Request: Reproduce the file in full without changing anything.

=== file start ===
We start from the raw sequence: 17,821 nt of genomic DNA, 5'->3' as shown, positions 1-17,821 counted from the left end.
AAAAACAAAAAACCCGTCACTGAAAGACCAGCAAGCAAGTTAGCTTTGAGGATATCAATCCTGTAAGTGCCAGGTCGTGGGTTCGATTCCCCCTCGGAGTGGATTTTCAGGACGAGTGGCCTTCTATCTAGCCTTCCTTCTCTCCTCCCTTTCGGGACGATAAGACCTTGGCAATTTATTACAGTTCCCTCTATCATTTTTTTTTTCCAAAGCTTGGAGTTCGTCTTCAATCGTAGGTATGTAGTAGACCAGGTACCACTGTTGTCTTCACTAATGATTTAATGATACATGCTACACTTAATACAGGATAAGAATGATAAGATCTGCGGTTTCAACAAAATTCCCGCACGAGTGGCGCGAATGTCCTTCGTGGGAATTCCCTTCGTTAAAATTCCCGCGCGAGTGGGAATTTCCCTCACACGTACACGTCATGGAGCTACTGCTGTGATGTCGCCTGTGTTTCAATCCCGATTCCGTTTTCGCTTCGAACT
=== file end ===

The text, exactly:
We start from the raw sequence: 17,821 nt of genomic DNA, 5'->3' as shown, positions 1-17,821 counted from the left end.
AAAAACAAAAAACCCGTCACTGAAAGACCAGCAAGCAAGTTAGCTTTGAGGATATCAATCCTGTAAGTGCCAGGTCGTGGGTTCGATTCCCCCTCGGAGTGGATTTTCAGGACGAGTGGCCTTCTATCTAGCCTTCCTTCTCTCCTCCCTTTCGGGACGATAAGACCTTGGCAATTTATTACAGTTCCCTCTATCATTTTTTTTTTCCAAAGCTTGGAGTTCGTCTTCAATCGTAGGTATGTAGTAGACCAGGTACCACTGTTGTCTTCACTAATGATTTAATGATACATGCTACACTTAATACAGGATAAGAATGATAAGATCTGCGGTTTCAACAAAATTCCCGCACGAGTGGCGCGAATGTCCTTCGTGGGAATTCCCTTCGTTAAAATTCCCGCGCGAGTGGGAATTTCCCTCACACGTACACGTCATGGAGCTACTGCTGTGATGTCGCCTGTGTTTCAATCCCGATTCCGTTTTCGCTTCGAACT